Space Science Reviews

, Volume 213, Issue 1–4, pp 5–37 | Cite as

The Juno Mission

  • S. J. Bolton
  • J. Lunine
  • D. Stevenson
  • J. E. P. Connerney
  • S. Levin
  • T. C. Owen
  • F. Bagenal
  • D. Gautier
  • A. P. Ingersoll
  • G. S. Orton
  • T. Guillot
  • W. Hubbard
  • J. Bloxham
  • A. Coradini
  • S. K. Stephens
  • P. Mokashi
  • R. Thorne
  • R. Thorpe


Juno is a PI-led mission to Jupiter, the second mission in NASA’s New Frontiers Program. The 3625-kg spacecraft spins at 2 rpm and is powered by three 9-meter-long solar arrays that provide ∼500 watts in orbit about Jupiter. Juno carries eight science instruments that perform nine science investigations (radio science utilizes the communications antenna). Juno’s science objectives target Jupiter’s origin, interior, and atmosphere, and include an investigation of Jupiter’s polar magnetosphere and luminous aurora.


Jupiter interior Atmosphere Magnetosphere Juno 

Acronym List (generally not including abbreviations or units)


Applied Physics Laboratory


Deep Space Maneuver


Deep Space Network


Earth Flyby


Earth Gravity Assist


End of Mission


Equation of State


Fractional Data Allocation


Gravity Science


Goddard Space Flight Center


Instrument Operations Team


International Traffic in Arms Regulation


Jovian Auroral Distributions Experiment


Juno Energetic particle Detector Instrument


Jovian InfraRed Auroral Mapper


Jupiter Orbit Insertion


Jet Propulsion Laboratory


Juno Science Operations Center


Juno Camera


Keep Out Zone






Mission Operations System


Mission Planning and Sequencing Team


MicroWave Radiometer


Navigation and Information Facility


National Aeronautics and Space Administration




Planetary Data System




Period Reduction Maneuver


Science Activity Plan


Spacecraft Team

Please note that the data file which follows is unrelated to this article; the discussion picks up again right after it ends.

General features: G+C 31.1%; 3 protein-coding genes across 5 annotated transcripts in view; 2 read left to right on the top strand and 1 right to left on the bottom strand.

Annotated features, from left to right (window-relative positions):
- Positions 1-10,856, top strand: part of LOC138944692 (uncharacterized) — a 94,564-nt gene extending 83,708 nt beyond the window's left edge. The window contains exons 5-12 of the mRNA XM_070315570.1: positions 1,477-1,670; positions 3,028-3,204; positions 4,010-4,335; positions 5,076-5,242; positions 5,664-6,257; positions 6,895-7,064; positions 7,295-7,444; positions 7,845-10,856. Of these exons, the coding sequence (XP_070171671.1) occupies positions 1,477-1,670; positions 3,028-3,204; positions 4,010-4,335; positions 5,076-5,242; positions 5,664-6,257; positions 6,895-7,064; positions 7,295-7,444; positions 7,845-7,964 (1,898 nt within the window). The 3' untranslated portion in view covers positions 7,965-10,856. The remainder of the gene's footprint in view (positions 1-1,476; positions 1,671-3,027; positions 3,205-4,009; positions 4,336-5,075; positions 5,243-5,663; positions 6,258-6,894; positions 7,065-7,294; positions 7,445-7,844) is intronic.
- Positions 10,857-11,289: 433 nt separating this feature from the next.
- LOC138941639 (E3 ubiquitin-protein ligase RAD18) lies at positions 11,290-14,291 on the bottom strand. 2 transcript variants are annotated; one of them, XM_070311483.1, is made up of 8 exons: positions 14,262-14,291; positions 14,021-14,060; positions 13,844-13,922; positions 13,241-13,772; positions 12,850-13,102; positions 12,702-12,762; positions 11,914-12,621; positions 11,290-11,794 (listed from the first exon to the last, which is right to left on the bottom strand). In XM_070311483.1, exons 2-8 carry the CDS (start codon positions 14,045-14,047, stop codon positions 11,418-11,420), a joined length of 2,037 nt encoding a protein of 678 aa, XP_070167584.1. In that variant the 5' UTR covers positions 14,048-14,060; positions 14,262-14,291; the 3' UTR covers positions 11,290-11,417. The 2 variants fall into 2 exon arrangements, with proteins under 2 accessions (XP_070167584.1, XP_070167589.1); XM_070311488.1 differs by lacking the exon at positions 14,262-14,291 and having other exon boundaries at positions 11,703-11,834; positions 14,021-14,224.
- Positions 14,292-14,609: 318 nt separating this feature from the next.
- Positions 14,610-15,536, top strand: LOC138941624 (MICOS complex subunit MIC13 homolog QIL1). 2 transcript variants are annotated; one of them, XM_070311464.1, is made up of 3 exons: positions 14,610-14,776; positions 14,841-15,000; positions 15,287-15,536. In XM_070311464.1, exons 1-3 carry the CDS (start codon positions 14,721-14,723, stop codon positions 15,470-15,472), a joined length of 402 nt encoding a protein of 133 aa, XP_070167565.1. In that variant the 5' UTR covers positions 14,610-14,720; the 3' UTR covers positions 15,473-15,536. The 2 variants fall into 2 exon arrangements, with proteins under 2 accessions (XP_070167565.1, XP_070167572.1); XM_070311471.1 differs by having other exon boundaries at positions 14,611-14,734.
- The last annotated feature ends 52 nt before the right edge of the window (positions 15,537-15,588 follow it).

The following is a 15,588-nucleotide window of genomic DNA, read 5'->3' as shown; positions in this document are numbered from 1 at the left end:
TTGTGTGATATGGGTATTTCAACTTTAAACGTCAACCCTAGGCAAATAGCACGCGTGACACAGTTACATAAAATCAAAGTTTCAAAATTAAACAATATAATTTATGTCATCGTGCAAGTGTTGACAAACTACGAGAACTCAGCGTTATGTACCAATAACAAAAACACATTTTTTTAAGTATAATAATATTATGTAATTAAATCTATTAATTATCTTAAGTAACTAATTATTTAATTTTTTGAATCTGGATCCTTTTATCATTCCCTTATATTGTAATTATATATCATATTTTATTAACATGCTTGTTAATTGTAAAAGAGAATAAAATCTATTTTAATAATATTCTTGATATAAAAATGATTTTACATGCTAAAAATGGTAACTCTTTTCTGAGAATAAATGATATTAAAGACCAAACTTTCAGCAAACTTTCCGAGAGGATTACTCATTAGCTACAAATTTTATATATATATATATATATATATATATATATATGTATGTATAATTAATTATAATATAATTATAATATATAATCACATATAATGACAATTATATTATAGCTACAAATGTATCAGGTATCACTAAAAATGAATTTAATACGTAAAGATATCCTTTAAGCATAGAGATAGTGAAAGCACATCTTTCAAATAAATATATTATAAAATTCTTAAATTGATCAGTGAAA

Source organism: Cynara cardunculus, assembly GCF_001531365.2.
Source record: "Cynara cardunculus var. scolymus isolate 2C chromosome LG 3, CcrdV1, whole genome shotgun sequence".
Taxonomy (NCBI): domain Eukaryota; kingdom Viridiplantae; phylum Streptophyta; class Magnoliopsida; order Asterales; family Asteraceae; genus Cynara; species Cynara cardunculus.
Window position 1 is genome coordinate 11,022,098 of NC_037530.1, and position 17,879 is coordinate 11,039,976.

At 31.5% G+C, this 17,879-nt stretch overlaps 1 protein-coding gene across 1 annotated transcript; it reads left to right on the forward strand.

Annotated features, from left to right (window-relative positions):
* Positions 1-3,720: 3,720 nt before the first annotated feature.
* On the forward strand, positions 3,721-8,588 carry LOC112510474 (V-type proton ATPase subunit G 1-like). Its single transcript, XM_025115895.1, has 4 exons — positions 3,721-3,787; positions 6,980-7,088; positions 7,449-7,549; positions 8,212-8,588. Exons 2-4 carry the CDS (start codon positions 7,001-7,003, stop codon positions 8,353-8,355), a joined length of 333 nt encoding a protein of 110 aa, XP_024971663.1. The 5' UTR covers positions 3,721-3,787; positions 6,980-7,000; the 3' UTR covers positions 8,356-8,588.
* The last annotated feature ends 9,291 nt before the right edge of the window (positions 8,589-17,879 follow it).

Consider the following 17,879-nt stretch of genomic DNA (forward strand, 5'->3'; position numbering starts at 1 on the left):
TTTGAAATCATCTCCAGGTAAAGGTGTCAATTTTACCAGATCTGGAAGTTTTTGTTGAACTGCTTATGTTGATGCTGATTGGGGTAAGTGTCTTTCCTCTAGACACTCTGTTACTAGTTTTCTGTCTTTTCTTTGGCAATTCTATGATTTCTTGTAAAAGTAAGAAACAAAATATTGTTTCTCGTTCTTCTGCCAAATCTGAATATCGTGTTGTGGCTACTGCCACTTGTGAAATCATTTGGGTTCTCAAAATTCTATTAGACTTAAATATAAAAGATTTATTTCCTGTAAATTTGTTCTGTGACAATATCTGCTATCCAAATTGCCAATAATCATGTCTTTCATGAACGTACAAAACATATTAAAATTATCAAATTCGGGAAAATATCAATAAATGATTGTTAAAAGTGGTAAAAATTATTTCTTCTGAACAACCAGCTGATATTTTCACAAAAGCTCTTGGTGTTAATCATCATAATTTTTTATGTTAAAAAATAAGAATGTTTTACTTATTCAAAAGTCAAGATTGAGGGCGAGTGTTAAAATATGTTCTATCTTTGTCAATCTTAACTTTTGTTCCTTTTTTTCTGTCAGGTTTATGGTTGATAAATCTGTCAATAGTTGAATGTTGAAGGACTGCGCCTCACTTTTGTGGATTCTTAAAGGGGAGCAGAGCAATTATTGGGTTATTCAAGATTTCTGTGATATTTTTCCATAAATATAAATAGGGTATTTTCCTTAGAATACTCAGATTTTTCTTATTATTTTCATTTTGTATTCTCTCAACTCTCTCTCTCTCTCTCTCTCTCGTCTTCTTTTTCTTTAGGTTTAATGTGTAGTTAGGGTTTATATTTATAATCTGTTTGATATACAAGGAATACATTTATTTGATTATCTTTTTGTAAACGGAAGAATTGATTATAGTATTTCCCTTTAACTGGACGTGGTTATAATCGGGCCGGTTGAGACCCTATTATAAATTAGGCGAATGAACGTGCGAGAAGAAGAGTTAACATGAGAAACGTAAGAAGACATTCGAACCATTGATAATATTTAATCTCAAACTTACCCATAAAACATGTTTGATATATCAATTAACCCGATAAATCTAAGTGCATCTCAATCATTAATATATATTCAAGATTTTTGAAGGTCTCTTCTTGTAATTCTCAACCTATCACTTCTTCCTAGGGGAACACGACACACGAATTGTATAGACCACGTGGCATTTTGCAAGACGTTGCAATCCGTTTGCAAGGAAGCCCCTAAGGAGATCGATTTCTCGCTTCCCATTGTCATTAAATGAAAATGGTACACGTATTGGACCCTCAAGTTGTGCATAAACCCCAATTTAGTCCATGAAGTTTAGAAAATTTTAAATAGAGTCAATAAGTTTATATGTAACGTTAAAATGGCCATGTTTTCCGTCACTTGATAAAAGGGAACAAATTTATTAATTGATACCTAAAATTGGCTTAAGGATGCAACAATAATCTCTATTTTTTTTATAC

Science Planning Working Group


Southwest Research Institute


University of California Los Angeles


UltraViolet Spectrograph



The Juno mission would not have been possible without the incredible dedication, commitment, and experience of the many hundreds of people who have worked on Juno. To call out a few by name would feel like a disservice to those not mentioned. They each have our incredible gratitude and appreciation for their efforts. In addition, we benefitted tremendously from the strong support from each of our partner organizations. Funding for the Juno mission was provided by NASA.


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Copyright information

© Springer Science+Business Media B.V. 2017

Authors and Affiliations

  • S. J. Bolton
    • 1
  • J. Lunine
    • 3
  • D. Stevenson
    • 4
  • J. E. P. Connerney
    • 5
  • S. Levin
    • 6
  • T. C. Owen
    • 7
  • F. Bagenal
    • 2
  • D. Gautier
    • 8
  • A. P. Ingersoll
    • 4
  • G. S. Orton
    • 6
  • T. Guillot
    • 9
  • W. Hubbard
    • 10
  • J. Bloxham
    • 11
  • A. Coradini
    • 12
  • S. K. Stephens
    • 6
  • P. Mokashi
    • 1
  • R. Thorne
    • 13
  • R. Thorpe
    • 1
  1. 1.Southwest Research InstituteSan AntonioUSA
  2. 2.Laboratory for Atmospheric and Space PhysicsUniversity of ColoradoBoulderUSA
  3. 3.Cornell UniversityIthacaUSA
  4. 4.California Institute of TechnologyPasadenaUSA
  5. 5.NASA Goddard Space Flight CenterGreenbeltUSA
  6. 6.Jet Propulsion LaboratoryPasadenaUSA
  7. 7.Institute for AstronomyUniversity of HawaiiHonoluluUSA
  8. 8.Observatoire Paris-Site de MeudonParisFrance
  9. 9.CNRSUniversité Côte d’AzurNiceFrance
  10. 10.Lunar and Planetary LaboratoryUniversity of ArizonaTucsonUSA
  11. 11.Harvard UniversityCambridgeUSA
  12. 12.Institute for Space Astrophysics and PlanetologyRomeItaly
  13. 13.University of CaliforniaLos AngelesItaly

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